Heath Abshure, the new president of the North American Securities Administrators Association Inc., says it’s time to go on offense.
Mr. Abshure, who took over as head of the state regulators’ organization Tuesday, issued what amounted to a call to arms during his introductory address at NASAA’s annual convention in Coronado, Calif.
It’s time to “add offense to our defense” and “expand our jurisdiction and influence,” he said, promising to lead the “fight against pre-emption or marginalization of state securities regulation.”
Mr. Abshure, who is the Arkansas securities commissioner, said NASAA must strive to “have an active voice that is not only heard by lawmakers, but heeded. However, history has proved that not to be the case. This is what we must change.”
NASAA recently has fought a House bill that would require all advisers, including state-registered advisers, to join a self-regulatory organization. State regulators see an adviser SRO as an infringement on their authority.
Instead of an SRO, the Securities and Exchange Commission should continue overseeing large advisers while small and midsize firms continue to report to the states, Mr. Abshure said in an interview.
However, he was unwilling to let the SEC off the hook for its failure to conduct adviser examinations in a timely manner.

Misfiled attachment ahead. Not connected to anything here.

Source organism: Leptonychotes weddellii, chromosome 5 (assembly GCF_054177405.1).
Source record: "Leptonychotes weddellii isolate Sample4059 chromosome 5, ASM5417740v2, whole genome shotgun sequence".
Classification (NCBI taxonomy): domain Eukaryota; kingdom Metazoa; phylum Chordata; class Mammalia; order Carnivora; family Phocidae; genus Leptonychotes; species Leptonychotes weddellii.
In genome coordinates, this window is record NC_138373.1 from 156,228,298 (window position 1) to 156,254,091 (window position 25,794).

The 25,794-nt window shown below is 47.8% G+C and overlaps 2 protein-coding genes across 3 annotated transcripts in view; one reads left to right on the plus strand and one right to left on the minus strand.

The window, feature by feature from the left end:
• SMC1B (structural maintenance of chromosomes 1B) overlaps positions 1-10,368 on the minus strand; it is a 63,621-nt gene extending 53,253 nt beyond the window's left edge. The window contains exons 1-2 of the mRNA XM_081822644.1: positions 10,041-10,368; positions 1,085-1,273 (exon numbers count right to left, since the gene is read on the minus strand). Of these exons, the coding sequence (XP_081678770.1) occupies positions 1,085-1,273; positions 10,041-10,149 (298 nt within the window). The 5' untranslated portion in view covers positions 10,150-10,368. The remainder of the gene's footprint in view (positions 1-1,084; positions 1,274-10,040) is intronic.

“Congress should take a look at the [SEC’s] budgeting process” before determining that its resources are insufficient to oversee advisers, he said. “Why not make the SEC do its job?”
NASAA recently assailed provisions in the Jumpstart Our Business Startups Act that would let issuers of private securities advertise their offerings, as well as allow small crowd-funding deals.
State regulators argue that private placements, which have been subject to restrictions under SEC Regulation D, are their No. 1 source of complaints from investors.
“Markets will be flooded” with questionable private offerings, Mr. Abshure said. “Legitimate issuers won’t be heard over the din.”
Mr. Abshure urged state regulators to work with their home legislatures and congressional delegations not only to get NASAA’s message across, but implemented.
“We need to be active in drafting legislation,” he said. “We can get more aggressive.”